• I really wish little Joey would shut his mouth once in a while!

  • Oh boy, let's have a long, involved discussion about who has the right to the land, the homesteaders or the ranchers.  Can I just say the Indians and nip this whole pointless conversation in the bud?

  • Officially 73 minutes into the film and I am just so bored and disinterested in everything that's going on I can't even be bothered to cultivate an intelligent viewpoint did I mention I don't like westerns??

  • Jean Arthur is annoying me.  She's all, "You can't kill the Rykers, it's wrong!" Yeah, well so is killing homesteaders and burning down houses, but the Rykers don't seem to mind.

There comes a time in every film buff's life when, for whatever reason, you must part company with your brethren and say, "Seriously?  You guys liked that?"  When you have to shoulder accusations of "just not getting it" and be told that "maybe you should go watch Transformers".  When everyone tells you a movie is great, and you just can't wrap your mind around anyone choosing to watch it more than once.  And all you can do is try to convince the naysayers that you are not a bad just actively disliked the classic, critically acclaimed movie.  This, my friends, is how I feel about Shane.  It's usually considered one of the best westerns, but...I just. don't. get. it.

Yeah, Shane is a badass, but he's also just very generic and uninteresting and bland.  The kid is beyond annoying, the villains aren't memorable, and I straight up did not care about anything happening in this movie.

The only character I have any time for is Joe, the father, and even he's cheesy and underdeveloped.  Bottom line: out of all the movies I've watched for this list, this is the closest I've come to turning the movie off and just pretending I've finished it.  (Which by the way, I did not do, I sat through all 117 minutes of it!)  And by an odd coincidence, 117 minutes is exactly how much time of my life I wish I had back.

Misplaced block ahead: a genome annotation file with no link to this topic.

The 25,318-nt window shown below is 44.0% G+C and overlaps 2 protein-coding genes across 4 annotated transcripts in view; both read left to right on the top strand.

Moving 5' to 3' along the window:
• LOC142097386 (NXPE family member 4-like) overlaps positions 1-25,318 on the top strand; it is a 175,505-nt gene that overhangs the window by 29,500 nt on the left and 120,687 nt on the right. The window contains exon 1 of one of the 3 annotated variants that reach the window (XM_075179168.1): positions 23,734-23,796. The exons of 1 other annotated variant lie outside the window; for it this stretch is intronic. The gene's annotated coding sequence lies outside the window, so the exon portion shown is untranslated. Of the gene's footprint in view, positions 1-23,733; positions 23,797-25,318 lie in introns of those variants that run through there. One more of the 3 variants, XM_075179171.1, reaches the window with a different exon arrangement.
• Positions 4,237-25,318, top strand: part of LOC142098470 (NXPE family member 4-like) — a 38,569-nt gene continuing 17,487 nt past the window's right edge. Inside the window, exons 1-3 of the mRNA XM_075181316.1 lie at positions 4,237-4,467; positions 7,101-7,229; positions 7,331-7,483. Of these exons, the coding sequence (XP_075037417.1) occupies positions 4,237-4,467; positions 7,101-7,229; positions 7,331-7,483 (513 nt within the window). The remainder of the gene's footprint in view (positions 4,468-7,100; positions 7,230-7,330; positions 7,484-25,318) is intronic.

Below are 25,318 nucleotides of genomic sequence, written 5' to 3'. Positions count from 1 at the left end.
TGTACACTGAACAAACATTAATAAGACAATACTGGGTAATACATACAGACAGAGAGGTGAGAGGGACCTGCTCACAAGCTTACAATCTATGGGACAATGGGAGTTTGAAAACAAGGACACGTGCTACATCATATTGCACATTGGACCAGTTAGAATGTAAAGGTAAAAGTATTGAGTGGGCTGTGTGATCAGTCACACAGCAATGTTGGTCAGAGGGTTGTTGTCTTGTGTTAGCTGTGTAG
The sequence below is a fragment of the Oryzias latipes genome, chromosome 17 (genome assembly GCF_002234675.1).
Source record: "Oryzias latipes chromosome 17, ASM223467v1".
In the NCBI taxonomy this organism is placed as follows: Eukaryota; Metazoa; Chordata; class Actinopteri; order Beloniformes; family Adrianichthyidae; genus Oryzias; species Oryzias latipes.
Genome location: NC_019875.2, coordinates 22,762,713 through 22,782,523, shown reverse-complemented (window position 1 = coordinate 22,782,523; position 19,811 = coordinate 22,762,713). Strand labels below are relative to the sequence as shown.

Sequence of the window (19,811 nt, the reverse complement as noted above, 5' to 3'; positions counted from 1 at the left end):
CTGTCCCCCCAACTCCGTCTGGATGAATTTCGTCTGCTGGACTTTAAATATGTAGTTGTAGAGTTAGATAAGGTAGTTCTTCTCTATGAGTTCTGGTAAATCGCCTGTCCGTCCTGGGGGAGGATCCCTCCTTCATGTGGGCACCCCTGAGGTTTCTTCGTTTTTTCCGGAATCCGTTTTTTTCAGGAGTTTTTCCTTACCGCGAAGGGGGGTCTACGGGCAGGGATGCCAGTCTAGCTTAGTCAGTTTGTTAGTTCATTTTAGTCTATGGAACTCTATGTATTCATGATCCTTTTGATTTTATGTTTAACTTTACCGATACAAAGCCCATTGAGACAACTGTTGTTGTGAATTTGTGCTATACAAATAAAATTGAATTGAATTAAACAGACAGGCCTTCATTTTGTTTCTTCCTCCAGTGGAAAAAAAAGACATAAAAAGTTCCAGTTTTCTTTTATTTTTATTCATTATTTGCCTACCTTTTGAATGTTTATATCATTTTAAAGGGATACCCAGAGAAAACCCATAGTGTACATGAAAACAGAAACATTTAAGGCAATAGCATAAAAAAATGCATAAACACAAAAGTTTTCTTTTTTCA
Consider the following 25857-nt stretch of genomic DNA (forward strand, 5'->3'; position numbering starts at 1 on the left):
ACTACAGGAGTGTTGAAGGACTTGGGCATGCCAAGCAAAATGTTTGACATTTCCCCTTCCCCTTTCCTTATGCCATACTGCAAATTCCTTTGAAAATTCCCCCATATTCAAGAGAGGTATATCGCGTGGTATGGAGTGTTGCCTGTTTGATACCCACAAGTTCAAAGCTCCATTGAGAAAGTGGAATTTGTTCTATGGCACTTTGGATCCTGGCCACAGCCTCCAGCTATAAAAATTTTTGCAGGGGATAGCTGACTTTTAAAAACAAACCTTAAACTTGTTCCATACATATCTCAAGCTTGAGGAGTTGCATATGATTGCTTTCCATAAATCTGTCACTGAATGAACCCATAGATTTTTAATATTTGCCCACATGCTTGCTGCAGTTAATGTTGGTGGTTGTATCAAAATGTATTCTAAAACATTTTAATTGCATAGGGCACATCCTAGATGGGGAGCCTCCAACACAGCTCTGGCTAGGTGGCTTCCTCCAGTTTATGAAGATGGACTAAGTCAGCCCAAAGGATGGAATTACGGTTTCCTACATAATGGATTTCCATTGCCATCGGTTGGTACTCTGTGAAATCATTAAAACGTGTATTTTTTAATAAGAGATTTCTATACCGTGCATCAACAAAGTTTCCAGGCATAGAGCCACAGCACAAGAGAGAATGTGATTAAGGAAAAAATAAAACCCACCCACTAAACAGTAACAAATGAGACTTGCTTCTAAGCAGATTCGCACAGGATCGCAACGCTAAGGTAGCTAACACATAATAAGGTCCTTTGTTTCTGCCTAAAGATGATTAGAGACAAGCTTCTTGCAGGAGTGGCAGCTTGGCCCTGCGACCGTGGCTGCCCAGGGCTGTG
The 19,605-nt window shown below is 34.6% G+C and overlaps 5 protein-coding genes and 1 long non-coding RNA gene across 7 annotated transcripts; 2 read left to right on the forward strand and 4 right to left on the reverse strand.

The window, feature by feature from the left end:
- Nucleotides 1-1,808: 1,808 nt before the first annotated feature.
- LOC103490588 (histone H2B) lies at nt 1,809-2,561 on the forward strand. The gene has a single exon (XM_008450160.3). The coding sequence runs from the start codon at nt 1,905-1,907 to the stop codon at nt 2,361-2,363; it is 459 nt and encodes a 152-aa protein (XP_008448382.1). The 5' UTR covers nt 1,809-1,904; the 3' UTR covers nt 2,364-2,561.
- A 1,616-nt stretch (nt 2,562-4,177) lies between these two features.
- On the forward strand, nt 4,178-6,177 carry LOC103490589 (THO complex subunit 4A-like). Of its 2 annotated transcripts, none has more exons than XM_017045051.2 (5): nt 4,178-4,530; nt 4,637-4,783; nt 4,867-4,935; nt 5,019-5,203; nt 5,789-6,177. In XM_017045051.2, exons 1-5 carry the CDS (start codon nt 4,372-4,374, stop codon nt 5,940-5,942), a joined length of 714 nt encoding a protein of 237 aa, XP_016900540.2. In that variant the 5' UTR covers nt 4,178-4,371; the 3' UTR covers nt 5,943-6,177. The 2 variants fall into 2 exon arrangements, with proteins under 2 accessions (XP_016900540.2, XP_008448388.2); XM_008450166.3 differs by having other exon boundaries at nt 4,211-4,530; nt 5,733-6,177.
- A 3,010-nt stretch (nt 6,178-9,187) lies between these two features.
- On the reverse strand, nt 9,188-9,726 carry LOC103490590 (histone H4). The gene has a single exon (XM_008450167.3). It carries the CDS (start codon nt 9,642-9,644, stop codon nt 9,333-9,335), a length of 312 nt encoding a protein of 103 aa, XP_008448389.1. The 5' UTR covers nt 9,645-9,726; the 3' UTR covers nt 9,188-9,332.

However...I like to make a point of not completely disregarding any film, and I don't like to do a review without saying at least one thing I liked about it.  No movie is without any redeeming qualities.

... ... ... Touche.  Let me rephrase that.  Shane is not without any redeeming qualities.  So here goes.  I liked the fight sequence with Shane and the bad guys in the bar, when they're just beating the crap out of each other.  And I was happy that Joe stepped in to back him up.  That was a nice moment.

Whew.  OK.  Thanks for reading, and come back next time for Spirited Away!

  • Digg
  • StumbleUpon
  • Reddit
  • RSS


Luke said...

I am a huge western nut. So... booooo!!!!!!

Audrey on a Mission said...

Haha sorry! I knew I was going to take some flack for this one. I do like some westerns though!!

Hal said...

I just recently watched this film. After the viewing I immediately got on the interwebs and did a search for "why is Shane critically acclaimed". I totally agree with you. I think the film critic mafia fixed this fight. Acting is terrible, characters are mis-cast, story is about as third grade as it gets. Even Jack Palance is forgettable. There is no visceral energy that great films posses. I know film well, I've been studying film since I saw 2001 when I was 12, I went to film school, and I own my own production company. Of course all that doesn't mean a hill of beans(western talk) in the grand scheme, but at least I'm educated enough to know good from bad barring any subjectiveness. Thanks for posting this. Sometimes you just need to validate your own opinions by seeking out other similar ones.

Post a Comment

Blog Directory